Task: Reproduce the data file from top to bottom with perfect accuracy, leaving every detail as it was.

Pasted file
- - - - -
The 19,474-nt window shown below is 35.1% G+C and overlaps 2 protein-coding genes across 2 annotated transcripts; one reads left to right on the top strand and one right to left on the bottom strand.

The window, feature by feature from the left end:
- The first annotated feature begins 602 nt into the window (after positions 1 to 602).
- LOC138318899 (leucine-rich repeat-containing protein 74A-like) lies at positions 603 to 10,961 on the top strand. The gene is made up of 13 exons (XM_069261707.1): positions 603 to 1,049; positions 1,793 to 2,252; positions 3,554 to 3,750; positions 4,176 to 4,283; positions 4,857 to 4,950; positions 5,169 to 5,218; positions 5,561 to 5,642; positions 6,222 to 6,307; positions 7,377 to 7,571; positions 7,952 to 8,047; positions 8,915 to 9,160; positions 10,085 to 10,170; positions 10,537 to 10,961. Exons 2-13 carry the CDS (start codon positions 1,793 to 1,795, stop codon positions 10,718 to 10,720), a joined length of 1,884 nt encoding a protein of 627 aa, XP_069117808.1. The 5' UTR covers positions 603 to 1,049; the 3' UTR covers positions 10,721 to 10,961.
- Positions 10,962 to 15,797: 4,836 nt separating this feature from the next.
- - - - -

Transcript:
The 19,474-nt window shown below is 35.1% G+C and overlaps 2 protein-coding genes across 2 annotated transcripts; one reads left to right on the top strand and one right to left on the bottom strand.

The window, feature by feature from the left end:
- The first annotated feature begins 602 nt into the window (after positions 1 to 602).
- LOC138318899 (leucine-rich repeat-containing protein 74A-like) lies at positions 603 to 10,961 on the top strand. The gene is made up of 13 exons (XM_069261707.1): positions 603 to 1,049; positions 1,793 to 2,252; positions 3,554 to 3,750; positions 4,176 to 4,283; positions 4,857 to 4,950; positions 5,169 to 5,218; positions 5,561 to 5,642; positions 6,222 to 6,307; positions 7,377 to 7,571; positions 7,952 to 8,047; positions 8,915 to 9,160; positions 10,085 to 10,170; positions 10,537 to 10,961. Exons 2-13 carry the CDS (start codon positions 1,793 to 1,795, stop codon positions 10,718 to 10,720), a joined length of 1,884 nt encoding a protein of 627 aa, XP_069117808.1. The 5' UTR covers positions 603 to 1,049; the 3' UTR covers positions 10,721 to 10,961.
- Positions 10,962 to 15,797: 4,836 nt separating this feature from the next.